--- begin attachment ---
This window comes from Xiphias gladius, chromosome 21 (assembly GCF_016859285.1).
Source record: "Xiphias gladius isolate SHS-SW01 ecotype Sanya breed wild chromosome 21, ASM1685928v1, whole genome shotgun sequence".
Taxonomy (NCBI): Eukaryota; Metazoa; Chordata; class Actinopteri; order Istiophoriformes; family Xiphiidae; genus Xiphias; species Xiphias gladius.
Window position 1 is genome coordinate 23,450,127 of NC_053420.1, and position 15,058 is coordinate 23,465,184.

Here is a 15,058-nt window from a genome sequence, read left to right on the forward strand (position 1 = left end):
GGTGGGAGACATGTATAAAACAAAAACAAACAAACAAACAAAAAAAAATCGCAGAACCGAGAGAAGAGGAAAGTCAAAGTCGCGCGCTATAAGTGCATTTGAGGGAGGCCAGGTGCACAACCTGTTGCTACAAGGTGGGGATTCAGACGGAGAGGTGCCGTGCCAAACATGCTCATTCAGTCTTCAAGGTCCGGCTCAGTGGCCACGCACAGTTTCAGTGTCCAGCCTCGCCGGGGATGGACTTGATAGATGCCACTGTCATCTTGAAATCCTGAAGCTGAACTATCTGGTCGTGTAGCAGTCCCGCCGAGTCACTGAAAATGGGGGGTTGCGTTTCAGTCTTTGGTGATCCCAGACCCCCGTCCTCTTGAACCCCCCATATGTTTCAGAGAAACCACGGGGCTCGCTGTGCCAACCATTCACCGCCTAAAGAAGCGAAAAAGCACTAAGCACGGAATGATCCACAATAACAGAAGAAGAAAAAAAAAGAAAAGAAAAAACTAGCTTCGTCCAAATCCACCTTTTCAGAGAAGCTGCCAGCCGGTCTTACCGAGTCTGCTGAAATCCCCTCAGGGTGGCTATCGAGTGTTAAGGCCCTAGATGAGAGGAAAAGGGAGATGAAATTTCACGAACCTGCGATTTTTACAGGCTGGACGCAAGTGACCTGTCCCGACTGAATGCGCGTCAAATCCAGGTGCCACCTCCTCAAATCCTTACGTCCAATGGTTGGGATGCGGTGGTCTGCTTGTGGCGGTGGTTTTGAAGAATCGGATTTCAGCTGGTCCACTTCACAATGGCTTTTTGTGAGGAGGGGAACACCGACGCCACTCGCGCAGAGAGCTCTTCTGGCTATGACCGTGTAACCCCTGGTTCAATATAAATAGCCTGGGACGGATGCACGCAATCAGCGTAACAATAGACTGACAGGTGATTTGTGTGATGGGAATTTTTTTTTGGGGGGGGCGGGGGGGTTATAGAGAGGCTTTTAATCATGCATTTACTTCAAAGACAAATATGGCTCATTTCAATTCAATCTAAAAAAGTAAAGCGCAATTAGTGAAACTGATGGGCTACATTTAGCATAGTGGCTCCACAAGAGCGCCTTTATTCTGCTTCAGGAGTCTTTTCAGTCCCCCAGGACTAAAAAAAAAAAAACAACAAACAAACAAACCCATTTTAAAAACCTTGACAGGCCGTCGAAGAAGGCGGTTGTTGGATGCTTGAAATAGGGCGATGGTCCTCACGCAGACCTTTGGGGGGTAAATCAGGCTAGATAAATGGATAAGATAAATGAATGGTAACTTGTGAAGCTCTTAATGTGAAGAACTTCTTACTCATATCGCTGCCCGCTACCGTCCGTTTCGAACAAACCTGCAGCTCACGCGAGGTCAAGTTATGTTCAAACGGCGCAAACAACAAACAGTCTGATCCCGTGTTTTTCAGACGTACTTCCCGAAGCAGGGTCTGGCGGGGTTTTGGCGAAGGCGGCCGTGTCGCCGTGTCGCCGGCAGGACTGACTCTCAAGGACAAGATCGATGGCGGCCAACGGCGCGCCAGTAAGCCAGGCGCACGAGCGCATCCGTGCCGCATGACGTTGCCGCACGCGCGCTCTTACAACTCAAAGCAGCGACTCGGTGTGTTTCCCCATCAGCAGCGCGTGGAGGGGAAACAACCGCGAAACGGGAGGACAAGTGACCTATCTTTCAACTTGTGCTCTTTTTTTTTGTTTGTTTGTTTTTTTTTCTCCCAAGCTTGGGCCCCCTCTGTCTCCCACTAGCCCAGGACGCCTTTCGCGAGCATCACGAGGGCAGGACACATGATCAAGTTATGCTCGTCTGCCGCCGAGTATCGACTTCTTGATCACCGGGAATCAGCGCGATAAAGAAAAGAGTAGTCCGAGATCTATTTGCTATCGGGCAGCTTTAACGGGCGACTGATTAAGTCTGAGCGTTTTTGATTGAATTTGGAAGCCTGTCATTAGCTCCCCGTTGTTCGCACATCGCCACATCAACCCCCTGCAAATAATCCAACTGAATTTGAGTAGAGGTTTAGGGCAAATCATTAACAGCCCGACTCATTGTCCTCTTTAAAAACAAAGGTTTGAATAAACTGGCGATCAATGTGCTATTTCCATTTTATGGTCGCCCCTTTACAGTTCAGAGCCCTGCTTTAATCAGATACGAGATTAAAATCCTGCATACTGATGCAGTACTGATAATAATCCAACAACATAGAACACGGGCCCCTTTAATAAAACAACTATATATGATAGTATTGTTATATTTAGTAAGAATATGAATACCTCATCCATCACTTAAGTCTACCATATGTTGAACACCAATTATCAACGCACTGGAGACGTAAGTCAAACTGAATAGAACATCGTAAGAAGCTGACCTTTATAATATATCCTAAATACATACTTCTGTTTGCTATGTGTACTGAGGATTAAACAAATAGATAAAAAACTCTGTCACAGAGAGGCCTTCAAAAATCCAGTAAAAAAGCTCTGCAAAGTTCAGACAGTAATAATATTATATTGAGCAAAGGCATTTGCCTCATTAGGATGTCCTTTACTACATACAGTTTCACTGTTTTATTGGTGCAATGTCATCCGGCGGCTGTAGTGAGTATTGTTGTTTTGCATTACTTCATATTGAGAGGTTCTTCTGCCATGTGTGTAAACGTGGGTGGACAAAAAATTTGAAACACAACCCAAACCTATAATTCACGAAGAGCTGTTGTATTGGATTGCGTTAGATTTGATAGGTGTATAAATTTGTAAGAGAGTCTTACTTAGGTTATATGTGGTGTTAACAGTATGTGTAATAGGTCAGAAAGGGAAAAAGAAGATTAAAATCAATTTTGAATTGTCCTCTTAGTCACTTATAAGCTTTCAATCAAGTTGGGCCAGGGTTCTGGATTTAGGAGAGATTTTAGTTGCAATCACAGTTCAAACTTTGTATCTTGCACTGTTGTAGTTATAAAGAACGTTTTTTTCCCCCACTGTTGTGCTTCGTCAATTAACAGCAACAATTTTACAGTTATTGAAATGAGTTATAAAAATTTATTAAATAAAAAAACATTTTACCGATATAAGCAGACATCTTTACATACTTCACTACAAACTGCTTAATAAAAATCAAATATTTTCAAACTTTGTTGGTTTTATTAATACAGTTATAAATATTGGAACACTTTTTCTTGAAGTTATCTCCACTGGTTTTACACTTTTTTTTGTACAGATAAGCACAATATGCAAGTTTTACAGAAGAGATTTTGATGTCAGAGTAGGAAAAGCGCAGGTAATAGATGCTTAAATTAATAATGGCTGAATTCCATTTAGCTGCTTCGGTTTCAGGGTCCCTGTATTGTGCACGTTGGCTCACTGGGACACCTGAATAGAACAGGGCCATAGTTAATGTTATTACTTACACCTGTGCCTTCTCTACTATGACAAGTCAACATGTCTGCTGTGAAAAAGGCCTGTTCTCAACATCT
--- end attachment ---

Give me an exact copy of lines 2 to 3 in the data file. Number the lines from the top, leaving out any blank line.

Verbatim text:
Source record: "Xiphias gladius isolate SHS-SW01 ecotype Sanya breed wild chromosome 21, ASM1685928v1, whole genome shotgun sequence".
Taxonomy (NCBI): Eukaryota; Metazoa; Chordata; class Actinopteri; order Istiophoriformes; family Xiphiidae; genus Xiphias; species Xiphias gladius.